Marylanders may not be in the direct path of the total solar eclipse, but our view isn’t too shabby.
On Aug. 21, the Free State is afforded a partial solar eclipse with only a crescent shape of the sun peeking out. The 70-mile-wide dark shadow of the total eclipse is expected to sweep from Oregon to South Carolina, according to NASA.
The countdown for Maryland’s view of the eclipse begins at 1:18 p.m., peaks at 2:42 p.m. and ends at 4:01 p.m., according to timeanddate.com.
“It’s literally the difference between day and night,” said Rick Fienberg of the American Astronomical Society in a news release.
“Unless you know that a partial solar eclipse is happening, you might not notice it. A total solar eclipse is impossible to miss, though, because daylight fades—and subsequently returns—astonishingly quickly.”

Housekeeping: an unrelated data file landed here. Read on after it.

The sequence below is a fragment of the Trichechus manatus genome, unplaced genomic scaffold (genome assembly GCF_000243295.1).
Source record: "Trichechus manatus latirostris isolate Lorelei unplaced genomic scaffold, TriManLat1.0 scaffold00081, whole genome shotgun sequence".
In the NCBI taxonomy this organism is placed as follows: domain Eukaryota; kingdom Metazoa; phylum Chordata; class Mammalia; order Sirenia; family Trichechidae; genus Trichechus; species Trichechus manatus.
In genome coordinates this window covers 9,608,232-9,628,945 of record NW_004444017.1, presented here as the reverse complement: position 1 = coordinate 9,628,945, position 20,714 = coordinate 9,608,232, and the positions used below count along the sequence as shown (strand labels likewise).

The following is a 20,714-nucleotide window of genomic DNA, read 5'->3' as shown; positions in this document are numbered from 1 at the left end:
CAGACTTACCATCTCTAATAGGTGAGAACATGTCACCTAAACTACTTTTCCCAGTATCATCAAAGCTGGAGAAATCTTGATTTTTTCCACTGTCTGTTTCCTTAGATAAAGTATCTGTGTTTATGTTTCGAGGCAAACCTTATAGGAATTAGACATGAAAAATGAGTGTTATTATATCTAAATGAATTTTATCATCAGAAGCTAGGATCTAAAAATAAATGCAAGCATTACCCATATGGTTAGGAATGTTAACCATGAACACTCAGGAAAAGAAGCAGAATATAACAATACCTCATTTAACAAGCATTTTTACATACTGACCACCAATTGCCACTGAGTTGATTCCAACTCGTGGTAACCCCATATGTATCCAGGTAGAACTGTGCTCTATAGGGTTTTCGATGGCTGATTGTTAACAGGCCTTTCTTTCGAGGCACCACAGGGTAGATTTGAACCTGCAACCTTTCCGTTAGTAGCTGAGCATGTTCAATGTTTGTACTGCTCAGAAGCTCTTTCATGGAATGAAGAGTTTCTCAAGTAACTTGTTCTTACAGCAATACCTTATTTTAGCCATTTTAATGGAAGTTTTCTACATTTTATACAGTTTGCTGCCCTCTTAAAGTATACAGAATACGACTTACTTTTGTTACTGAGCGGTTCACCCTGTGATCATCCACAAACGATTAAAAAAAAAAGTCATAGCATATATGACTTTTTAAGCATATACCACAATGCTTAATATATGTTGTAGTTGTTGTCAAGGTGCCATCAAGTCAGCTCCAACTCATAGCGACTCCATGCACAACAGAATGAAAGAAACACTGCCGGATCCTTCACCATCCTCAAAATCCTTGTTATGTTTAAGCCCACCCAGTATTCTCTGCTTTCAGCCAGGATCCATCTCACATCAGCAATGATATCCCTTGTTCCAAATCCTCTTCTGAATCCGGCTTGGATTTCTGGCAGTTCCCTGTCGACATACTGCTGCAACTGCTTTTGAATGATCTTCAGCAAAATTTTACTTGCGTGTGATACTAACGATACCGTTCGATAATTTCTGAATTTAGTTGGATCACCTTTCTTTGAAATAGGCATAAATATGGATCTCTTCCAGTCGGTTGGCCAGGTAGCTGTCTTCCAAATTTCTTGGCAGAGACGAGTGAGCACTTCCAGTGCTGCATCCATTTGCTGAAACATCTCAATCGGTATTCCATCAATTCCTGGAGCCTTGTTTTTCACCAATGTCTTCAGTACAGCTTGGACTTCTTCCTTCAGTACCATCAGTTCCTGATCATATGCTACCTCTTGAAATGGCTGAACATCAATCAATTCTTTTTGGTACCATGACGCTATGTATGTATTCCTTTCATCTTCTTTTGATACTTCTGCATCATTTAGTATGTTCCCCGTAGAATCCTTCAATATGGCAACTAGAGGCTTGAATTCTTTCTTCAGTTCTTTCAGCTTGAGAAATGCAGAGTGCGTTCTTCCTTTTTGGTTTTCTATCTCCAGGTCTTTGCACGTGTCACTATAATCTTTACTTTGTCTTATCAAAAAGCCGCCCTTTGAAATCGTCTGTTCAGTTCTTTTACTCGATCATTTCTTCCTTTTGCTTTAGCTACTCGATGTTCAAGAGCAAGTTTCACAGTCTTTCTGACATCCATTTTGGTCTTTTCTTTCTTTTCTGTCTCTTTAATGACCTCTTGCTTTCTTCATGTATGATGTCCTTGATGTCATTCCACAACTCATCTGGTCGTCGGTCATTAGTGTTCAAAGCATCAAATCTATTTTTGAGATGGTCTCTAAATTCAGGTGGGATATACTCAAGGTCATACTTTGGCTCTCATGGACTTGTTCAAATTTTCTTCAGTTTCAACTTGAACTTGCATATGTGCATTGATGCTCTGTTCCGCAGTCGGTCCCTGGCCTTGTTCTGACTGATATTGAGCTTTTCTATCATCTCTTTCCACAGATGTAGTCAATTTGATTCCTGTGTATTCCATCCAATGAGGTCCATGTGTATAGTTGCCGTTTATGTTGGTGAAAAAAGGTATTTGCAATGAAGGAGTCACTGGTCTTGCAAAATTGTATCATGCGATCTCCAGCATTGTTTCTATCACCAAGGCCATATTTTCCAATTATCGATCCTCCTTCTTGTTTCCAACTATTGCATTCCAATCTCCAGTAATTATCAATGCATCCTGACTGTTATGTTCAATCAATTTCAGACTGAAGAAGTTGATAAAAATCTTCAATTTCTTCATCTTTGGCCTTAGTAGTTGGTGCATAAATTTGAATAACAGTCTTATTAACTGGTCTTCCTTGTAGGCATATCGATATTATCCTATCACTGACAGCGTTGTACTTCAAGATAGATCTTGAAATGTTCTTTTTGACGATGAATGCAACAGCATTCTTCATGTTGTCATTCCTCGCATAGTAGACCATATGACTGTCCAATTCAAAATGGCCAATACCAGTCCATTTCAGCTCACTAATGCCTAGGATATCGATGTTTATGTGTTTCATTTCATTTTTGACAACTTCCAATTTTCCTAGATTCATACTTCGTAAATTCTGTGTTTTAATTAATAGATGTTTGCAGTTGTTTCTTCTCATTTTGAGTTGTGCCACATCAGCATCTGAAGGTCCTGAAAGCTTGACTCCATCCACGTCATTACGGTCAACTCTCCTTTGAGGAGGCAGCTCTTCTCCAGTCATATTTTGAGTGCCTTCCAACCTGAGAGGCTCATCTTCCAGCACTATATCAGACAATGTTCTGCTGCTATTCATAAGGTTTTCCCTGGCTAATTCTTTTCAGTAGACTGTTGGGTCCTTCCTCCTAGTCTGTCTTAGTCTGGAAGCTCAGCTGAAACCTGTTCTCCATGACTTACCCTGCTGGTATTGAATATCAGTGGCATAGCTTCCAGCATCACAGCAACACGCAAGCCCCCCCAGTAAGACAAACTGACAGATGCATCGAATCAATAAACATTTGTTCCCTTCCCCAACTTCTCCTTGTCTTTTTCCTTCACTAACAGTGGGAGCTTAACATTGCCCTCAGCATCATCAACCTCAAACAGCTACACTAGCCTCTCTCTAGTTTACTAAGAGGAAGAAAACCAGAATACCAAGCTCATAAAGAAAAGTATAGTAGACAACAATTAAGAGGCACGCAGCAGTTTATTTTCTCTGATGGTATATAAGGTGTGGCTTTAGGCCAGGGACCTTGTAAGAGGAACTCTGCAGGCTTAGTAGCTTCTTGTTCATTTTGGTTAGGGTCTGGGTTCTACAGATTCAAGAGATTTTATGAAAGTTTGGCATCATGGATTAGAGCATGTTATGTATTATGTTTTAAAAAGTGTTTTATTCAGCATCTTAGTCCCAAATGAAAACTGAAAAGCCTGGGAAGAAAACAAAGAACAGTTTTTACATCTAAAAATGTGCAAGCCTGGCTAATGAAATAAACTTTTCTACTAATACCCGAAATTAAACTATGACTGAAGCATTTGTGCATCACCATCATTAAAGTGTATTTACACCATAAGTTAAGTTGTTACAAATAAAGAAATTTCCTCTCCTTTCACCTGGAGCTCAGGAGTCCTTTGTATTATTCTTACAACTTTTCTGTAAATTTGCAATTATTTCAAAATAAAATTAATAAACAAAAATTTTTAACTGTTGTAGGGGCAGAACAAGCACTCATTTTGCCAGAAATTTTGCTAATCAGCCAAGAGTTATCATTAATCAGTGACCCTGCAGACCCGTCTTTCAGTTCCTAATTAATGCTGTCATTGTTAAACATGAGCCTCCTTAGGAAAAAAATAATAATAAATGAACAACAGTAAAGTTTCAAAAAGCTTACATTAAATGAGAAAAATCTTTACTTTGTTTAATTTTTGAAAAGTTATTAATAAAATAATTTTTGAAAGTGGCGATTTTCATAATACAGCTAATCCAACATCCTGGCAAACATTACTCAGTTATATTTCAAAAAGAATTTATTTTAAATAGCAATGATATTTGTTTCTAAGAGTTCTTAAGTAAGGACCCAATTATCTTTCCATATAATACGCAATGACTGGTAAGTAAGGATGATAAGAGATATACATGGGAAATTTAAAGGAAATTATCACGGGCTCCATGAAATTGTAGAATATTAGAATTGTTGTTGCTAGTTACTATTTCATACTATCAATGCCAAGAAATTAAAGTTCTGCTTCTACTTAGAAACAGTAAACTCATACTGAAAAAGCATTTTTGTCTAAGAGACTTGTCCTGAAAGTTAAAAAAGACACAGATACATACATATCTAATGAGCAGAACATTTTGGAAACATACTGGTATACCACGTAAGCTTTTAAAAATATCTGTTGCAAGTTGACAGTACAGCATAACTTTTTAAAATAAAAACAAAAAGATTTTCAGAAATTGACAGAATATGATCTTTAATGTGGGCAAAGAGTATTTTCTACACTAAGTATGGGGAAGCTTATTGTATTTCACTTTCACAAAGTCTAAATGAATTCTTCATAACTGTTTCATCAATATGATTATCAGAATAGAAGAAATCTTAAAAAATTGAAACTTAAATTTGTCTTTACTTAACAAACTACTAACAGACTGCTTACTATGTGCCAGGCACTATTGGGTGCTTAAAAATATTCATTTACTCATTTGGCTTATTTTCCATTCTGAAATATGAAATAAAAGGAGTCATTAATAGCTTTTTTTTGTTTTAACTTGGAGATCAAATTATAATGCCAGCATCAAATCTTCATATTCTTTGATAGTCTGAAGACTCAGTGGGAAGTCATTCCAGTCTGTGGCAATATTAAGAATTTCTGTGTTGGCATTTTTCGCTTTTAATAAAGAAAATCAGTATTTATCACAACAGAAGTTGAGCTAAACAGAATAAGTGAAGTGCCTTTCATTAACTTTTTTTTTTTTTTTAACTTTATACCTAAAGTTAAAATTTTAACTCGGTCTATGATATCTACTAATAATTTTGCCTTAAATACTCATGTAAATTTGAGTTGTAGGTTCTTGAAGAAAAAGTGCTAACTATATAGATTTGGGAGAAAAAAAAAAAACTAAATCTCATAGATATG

This total solar eclipse is the first one to touch the continental United States since 1979 and the first to travel from coast to coast since 1918. Because the eclipse is visible exclusively from the continental U.S., it has been dubbed t the Great American Eclipse or All-American Eclipse.
Even though a partial eclipse is expected, spectators are warned to not look at it without proper eyewear or a viewer.
“Sunlight focused by the optics will burn right through the filters and injure your eyes,” said Angela Speck, professor of astronomy at the University of Missouri, in a news release.
When the moon blocks the sun, people should expect the unexpected. Bright stars and planets shine forth in a twilight-blue sky. Pastel hues of sunset glow around the horizon. The temperature drops noticeably. Birds and animals behave as if night has fallen, according to NASA experts.
The continental U.S. is expected another total solar eclipse in 2024 when it travels from Texas to Maine. The year 2045 marks the next coast-to-coast total solar eclipse from California to Florida.
For more information on the eclipse, visit eclipse.aas.org.
— Therese Umerlik | Editor